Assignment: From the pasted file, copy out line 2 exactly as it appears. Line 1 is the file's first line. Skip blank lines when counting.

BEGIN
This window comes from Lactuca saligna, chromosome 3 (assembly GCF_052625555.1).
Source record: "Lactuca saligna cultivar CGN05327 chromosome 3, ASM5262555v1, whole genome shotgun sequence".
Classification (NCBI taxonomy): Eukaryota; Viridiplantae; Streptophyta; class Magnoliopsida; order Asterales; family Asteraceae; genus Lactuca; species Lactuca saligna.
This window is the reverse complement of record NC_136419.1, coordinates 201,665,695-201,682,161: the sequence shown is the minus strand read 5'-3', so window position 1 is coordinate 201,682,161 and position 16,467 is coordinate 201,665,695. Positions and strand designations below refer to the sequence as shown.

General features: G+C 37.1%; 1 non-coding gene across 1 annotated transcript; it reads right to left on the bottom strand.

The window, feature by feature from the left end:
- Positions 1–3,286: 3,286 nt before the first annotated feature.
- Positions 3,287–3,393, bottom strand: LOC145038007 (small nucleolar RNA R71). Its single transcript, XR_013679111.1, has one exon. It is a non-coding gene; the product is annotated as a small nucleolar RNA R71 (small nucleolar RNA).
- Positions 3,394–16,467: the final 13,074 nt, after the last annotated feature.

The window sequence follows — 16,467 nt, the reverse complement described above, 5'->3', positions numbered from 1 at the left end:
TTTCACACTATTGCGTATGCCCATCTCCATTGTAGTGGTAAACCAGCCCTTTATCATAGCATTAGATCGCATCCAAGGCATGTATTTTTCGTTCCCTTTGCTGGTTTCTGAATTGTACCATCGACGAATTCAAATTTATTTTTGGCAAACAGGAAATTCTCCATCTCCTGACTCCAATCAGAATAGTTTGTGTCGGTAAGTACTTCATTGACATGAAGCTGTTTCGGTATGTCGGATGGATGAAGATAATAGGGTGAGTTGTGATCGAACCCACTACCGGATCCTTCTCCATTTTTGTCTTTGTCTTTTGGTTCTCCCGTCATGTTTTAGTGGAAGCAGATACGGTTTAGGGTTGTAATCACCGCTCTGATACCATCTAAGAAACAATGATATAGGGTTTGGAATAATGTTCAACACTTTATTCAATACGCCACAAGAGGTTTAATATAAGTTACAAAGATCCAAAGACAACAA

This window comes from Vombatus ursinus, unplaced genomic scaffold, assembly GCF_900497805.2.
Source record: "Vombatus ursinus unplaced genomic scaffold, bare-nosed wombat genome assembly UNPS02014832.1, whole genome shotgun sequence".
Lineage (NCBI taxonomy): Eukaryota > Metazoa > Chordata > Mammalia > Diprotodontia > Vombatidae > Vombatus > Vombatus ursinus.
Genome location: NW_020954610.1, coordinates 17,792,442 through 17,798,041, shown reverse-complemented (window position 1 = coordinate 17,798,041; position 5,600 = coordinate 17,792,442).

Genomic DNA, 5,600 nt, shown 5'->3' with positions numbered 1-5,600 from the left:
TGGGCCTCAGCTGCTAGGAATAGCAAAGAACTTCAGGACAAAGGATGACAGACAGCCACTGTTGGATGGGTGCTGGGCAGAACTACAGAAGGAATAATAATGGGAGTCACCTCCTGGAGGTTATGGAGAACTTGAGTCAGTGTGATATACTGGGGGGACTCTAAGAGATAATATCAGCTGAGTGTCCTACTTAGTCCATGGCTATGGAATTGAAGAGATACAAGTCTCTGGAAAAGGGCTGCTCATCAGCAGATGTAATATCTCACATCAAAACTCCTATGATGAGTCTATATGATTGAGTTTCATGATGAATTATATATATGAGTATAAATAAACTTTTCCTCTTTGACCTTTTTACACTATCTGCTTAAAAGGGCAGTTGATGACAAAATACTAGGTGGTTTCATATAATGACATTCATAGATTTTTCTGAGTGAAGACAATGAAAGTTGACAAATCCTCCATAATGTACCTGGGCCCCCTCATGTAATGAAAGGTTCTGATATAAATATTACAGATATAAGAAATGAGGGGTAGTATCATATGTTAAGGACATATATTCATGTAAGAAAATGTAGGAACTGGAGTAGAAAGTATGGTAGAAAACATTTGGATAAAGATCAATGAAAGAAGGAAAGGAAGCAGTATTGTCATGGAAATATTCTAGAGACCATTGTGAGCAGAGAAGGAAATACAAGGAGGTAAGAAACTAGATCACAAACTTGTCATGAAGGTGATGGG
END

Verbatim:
Source record: "Lactuca saligna cultivar CGN05327 chromosome 3, ASM5262555v1, whole genome shotgun sequence".